Friday, December 30, 2016

Trades and the Real

The next young "conservative" Catholic man, say 19-25, who does not intend to become a priest, who tells me he's going to study philosophy and theology is going to get punched. "Oh yes, I intend to get married and have lots of kids too!" Whack!

My parents were engineers. When I was 13, my mother met and married a guy who had spent most of his life on ships, first in the North Sea fishing fleet, then in the Merchant Marine, and then in the Canadian Coast Guard. He'd been kicked out of school at 16 for punching a teacher (who sounded like he deserved it) and his father decided it was time for him to start in the world of working men. He turned out to be quite brilliant at maths (mostly self-taught), and through many years of directed self-learning and going on short courses, became qualified as a marine diesel engineer, 1st class, spending the most fruitful part of his adulthood overseeing the operation of arctic-going ships. He was known by his peers and superiors in the Coast Guard as one of the best engineers the fleet had ever had.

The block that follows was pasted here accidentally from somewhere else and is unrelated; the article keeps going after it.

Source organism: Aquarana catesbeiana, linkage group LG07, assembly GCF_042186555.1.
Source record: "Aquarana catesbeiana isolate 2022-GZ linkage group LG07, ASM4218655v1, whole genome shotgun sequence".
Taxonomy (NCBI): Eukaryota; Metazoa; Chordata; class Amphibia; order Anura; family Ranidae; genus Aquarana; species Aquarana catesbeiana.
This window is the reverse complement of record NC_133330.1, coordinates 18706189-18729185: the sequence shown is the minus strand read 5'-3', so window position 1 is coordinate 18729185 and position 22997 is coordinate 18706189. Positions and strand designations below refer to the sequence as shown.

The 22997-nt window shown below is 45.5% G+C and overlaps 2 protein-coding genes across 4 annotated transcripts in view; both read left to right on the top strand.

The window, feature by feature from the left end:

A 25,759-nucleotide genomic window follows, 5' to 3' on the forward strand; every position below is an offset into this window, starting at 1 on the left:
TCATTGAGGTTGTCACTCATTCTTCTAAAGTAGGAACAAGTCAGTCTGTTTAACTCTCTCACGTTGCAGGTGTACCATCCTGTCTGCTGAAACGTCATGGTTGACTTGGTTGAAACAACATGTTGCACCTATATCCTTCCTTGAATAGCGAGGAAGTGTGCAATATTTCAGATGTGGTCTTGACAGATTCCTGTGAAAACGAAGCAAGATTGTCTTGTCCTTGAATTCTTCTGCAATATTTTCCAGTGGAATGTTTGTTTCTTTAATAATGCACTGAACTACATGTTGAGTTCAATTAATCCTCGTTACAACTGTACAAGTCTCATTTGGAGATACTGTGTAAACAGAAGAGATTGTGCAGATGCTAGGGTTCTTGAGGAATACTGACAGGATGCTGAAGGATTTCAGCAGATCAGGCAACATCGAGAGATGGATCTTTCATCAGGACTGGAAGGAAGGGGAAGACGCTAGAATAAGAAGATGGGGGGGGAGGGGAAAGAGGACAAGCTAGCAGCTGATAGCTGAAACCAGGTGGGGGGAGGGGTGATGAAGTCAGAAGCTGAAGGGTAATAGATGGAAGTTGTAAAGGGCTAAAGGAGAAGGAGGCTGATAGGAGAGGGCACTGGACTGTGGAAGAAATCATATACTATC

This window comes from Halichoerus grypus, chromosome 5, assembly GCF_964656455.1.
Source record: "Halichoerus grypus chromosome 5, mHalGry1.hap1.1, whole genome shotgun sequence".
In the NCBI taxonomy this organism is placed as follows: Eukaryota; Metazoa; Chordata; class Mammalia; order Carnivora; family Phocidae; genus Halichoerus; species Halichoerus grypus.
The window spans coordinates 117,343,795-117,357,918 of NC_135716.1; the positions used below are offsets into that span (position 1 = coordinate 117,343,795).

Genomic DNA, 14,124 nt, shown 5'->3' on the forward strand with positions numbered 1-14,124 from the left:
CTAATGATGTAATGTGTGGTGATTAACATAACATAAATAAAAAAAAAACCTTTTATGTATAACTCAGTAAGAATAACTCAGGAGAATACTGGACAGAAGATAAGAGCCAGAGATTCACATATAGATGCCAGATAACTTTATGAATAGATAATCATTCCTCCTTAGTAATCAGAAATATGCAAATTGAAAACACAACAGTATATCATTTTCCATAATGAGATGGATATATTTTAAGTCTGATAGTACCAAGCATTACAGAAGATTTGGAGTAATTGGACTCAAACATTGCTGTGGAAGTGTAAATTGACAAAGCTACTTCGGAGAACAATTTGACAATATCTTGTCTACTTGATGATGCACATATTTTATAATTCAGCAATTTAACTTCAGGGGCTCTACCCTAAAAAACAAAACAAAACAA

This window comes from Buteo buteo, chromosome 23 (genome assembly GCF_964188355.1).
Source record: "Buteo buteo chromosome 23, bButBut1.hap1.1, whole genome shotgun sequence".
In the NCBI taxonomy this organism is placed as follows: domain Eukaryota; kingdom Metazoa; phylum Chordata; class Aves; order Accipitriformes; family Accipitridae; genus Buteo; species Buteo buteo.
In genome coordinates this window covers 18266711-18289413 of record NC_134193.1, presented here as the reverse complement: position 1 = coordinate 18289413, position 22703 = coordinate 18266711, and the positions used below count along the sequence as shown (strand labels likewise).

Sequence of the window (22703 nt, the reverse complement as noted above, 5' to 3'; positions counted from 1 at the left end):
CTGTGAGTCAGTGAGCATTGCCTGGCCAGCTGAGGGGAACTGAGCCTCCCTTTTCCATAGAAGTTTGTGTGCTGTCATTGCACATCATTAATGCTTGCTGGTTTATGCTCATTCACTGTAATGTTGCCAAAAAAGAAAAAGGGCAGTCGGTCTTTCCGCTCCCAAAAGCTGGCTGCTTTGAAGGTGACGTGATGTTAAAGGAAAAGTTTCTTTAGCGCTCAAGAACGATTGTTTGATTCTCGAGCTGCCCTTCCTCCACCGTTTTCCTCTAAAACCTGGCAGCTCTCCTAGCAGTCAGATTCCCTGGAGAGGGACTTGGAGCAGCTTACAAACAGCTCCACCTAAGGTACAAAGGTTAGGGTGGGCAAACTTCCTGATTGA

He was thirty-five when he met my mother, and fell madly in love with her. She had struggled to get her feet in the world, having gone to teachers' college and worked in elementary schools for a while, then gone on to do a double major science degree - mathematics and marine biology with minor competences in Japanese language - but still struggled to get motivated to find a real niche in the working world. She met her second husband (annulled from my father) and with his encouragement, ended up going to the Coast Guard college in Sydney, Nova Scotia to be the first woman ever to do their engineering programme.